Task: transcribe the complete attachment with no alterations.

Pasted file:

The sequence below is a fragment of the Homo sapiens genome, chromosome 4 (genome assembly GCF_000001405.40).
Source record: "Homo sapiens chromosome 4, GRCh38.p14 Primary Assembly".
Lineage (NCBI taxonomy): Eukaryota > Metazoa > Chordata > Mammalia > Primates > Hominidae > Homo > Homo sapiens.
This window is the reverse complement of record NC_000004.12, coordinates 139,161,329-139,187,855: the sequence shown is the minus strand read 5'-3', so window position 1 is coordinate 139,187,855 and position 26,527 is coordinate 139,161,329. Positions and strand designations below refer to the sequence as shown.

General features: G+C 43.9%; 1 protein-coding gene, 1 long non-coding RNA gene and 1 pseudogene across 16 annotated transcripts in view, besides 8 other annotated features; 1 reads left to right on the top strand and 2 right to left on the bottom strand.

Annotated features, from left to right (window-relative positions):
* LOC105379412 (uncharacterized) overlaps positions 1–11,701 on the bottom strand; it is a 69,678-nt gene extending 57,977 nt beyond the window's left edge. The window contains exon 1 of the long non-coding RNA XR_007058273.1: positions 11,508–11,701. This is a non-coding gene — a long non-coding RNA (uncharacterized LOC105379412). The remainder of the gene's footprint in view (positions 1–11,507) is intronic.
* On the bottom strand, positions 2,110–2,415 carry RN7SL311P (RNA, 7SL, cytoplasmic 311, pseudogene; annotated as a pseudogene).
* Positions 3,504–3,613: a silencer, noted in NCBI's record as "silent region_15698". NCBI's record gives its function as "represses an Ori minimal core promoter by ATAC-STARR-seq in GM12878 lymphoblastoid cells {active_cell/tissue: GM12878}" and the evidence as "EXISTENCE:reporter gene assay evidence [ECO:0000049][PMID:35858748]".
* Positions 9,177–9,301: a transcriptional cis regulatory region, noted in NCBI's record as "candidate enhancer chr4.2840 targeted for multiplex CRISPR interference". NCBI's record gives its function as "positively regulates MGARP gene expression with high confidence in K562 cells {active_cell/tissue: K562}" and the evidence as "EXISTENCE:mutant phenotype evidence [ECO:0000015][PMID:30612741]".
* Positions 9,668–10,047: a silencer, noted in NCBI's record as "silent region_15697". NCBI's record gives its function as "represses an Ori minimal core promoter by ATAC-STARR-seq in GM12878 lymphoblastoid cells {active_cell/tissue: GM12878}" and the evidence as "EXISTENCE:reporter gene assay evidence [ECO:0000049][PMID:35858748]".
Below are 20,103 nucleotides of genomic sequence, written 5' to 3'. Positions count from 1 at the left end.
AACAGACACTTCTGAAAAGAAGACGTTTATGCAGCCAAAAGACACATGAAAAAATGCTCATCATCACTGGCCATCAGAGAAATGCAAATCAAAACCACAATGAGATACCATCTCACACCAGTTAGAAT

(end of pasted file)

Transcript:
The sequence below is a fragment of the Homo sapiens genome, chromosome 4 (genome assembly GCF_000001405.40).
Source record: "Homo sapiens chromosome 4, GRCh38.p14 Primary Assembly".
Lineage (NCBI taxonomy): Eukaryota > Metazoa > Chordata > Mammalia > Primates > Hominidae > Homo > Homo sapiens.
This window is the reverse complement of record NC_000004.12, coordinates 139,161,329-139,187,855: the sequence shown is the minus strand read 5'-3', so window position 1 is coordinate 139,187,855 and position 26,527 is coordinate 139,161,329. Positions and strand designations below refer to the sequence as shown.

General features: G+C 43.9%; 1 protein-coding gene, 1 long non-coding RNA gene and 1 pseudogene across 16 annotated transcripts in view, besides 8 other annotated features; 1 reads left to right on the top strand and 2 right to left on the bottom strand.

Annotated features, from left to right (window-relative positions):
* LOC105379412 (uncharacterized) overlaps positions 1–11,701 on the bottom strand; it is a 69,678-nt gene extending 57,977 nt beyond the window's left edge. The window contains exon 1 of the long non-coding RNA XR_007058273.1: positions 11,508–11,701. This is a non-coding gene — a long non-coding RNA (uncharacterized LOC105379412). The remainder of the gene's footprint in view (positions 1–11,507) is intronic.
* On the bottom strand, positions 2,110–2,415 carry RN7SL311P (RNA, 7SL, cytoplasmic 311, pseudogene; annotated as a pseudogene).
* Positions 3,504–3,613: a silencer, noted in NCBI's record as "silent region_15698". NCBI's record gives its function as "represses an Ori minimal core promoter by ATAC-STARR-seq in GM12878 lymphoblastoid cells {active_cell/tissue: GM12878}" and the evidence as "EXISTENCE:reporter gene assay evidence [ECO:0000049][PMID:35858748]".
* Positions 9,177–9,301: a transcriptional cis regulatory region, noted in NCBI's record as "candidate enhancer chr4.2840 targeted for multiplex CRISPR interference". NCBI's record gives its function as "positively regulates MGARP gene expression with high confidence in K562 cells {active_cell/tissue: K562}" and the evidence as "EXISTENCE:mutant phenotype evidence [ECO:0000015][PMID:30612741]".
* Positions 9,668–10,047: a silencer, noted in NCBI's record as "silent region_15697". NCBI's record gives its function as "represses an Ori minimal core promoter by ATAC-STARR-seq in GM12878 lymphoblastoid cells {active_cell/tissue: GM12878}" and the evidence as "EXISTENCE:reporter gene assay evidence [ECO:0000049][PMID:35858748]".
Below are 20,103 nucleotides of genomic sequence, written 5' to 3'. Positions count from 1 at the left end.
AACAGACACTTCTGAAAAGAAGACGTTTATGCAGCCAAAAGACACATGAAAAAATGCTCATCATCACTGGCCATCAGAGAAATGCAAATCAAAACCACAATGAGATACCATCTCACACCAGTTAGAAT